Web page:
Elsewhere, the menu strays towards the delightfully trashy, from chicken tequeños filled with a “magnificently grubby, chip shop-style brown mystery goo” to “gratifyingly sticky and boozy” chunks of six-hour rotisserie pineapple served “with coconut sorbet and the heavy hint of a 1970s dinner party.” In truth, Amazónico’s “secret” is “to offer wealthy people a glitzy alibi to enjoy quite junky, unsophisticated pleasures.” That may make it hard to “justify the precipitous prices or current scrum for tables,” and it won’t sound like a good time to everyone. But “the native tribes of Mayfair do things differently. And, like it or not, this is the new king of their particular jungle.”
If Daniel Humm wasn’t already aware that the Brits did restaurant criticism differently from his former home in New York’s concrete jungle, he certainly is now — after Giles Coren takes withering exception to some signature Make It Nice flourishes at Davies and Brook.
Port tongs might be a sensible way of going about opening a bottle of wine whose knackered ancient cork might not survive a good old-fashioned screw, but inflicted upon “a perfectly ordinary bottle of Côtes du Rhône” it’s cause for little more than “dismay”: The utensils come across more like “the sort of sterile, cauterizing scissor one might need to apply in the attempted circumcision of a rhino.” The food, too, is big on “pointlessly” theatrical flourishes, and only sometimes delivers: raw scallop comes with some “wonderful” warm bread; lobster with squash bisque is “very good.” But an aubergine starter is “oversweet” and “dingy”; caviar is served in a warm squash “for no reason on earth”; and the legendary duck dish of Eleven Madison Park fame is “perfectly awful,” its crust of coriander seeds, cumin seeds, and Sichuan peppercorns coming on like “something dredged through spicy cat litter.”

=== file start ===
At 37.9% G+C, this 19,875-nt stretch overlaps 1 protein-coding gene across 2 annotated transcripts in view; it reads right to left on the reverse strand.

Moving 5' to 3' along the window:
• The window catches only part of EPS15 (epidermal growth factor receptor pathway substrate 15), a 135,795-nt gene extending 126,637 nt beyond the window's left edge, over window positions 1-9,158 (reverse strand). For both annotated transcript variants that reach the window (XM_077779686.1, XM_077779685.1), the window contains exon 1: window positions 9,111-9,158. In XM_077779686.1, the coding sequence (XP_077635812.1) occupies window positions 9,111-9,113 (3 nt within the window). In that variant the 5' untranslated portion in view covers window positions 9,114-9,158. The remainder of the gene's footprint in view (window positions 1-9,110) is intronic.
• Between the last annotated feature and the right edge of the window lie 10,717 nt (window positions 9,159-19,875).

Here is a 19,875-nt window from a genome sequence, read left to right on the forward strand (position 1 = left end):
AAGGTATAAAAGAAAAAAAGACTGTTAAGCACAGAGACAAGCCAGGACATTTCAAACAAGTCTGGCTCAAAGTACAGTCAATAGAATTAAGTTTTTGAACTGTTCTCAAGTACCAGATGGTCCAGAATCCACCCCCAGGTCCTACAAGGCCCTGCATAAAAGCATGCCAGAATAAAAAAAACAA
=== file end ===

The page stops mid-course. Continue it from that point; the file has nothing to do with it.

The hotel-adjacent dining is better at The Dorchester, where 26 year-old Tom Booton is producing some “wonderful” cooking, from the “deliciously savoury” black pudding that accompanies the house sourdough to a “very, very good,” if “unseasonal” combination of Jerusalem artichoke, truffle, and globe artichoke and a “truly exceptional” dish of “beautifully golden and crunchy” sweetbreads with lentils and celeriac — “properly, properly wonderful.” The contrast with Davies and Brook couldn’t be clearer: Where one room tells the story of “a hugely talented young chef and team breathing ebullient, squeaky-cheeked new life into a room that is learning to be fun again,” the other is “just so … not where we are right now.”
For reference, where we are right now probably looks a lot more like Silo, the zero-waste Brighton export in Hackney Wick that must surely feature high up on any list of the capital’s hottest restaurants. Marina O’Loughlin pronounced the south coast original “the future” back in 2015, and five years later this feels like an astute piece of prognostication.
But as the “beautiful,” “vast-windowed” space overlooking the River Lea makes clear, “the ambition here is a lot loftier than mere worthiness.” The food reinforces the point: potatoes with kale and miso are “bloody gorgeous,” an assemblage of normally “plebeian” veg rendered “rich,” “surprising,” and “edifying.” Beetroot with ricotta, sourdough tamari, Mexican marigold oil, shoyu, and molasses constitutes “a powerhouse of bright, sparky flavours”; Jerusalem artichokes come together with Cashel blue cheese and cabbage kraut to form “the world’s most glorious, cobnutty, perfumed baked potatoes with cheese.”
In fact, “nothing fails to impress,” as chef Doug McMaster and co “wreak preternatural deliciousness out of the most unlikely components,” delivering food that is as “complex, multilayered and sophisticated as any high-end swankpot, but with an almost living freshness and vibrancy.” Sure, it may be “the sort of place that causes furious outbreaks of chuntering from the sort of people who don’t like to look much further than the end of their noses.” But that’s just “too bad” for them: “If there’s going to be any kind of future for us all,” O’Loughlin firmly hopes “it looks a lot like this one.”
The views are “ridiculously beautiful,” but the real surprise — given how rarely altitude and quality combine in restaurants — is that the food is “astonishingly good.” Razor clams arrive “spanking fresh, sliced into chunks and lightly dressed in something citrusy”; a showering of coriander adds a “shockingly fresh,” “fulfilling” accent to clams served in their own broth; a whole grilled John Dory is … Well, “brilliant is too weak a word.” Also notable is a side of papas arrugadas, whose accompanying dipping sauce is “superfluous” to some carbs that already approach “perfection.” Oh and there’s also Manchego cheesecake and bola de Berlim: “doughnut things pumped full of salted caramel, crema catalana and some kind of chocolate-and-hazelnut balm.” It is, in short, a “great menu,” twinned with a kitchen that has “obviously got all the skills to deliver it well.” The result is something nigh-on miraculous: “proper, old-school rooftop-restaurant magic.”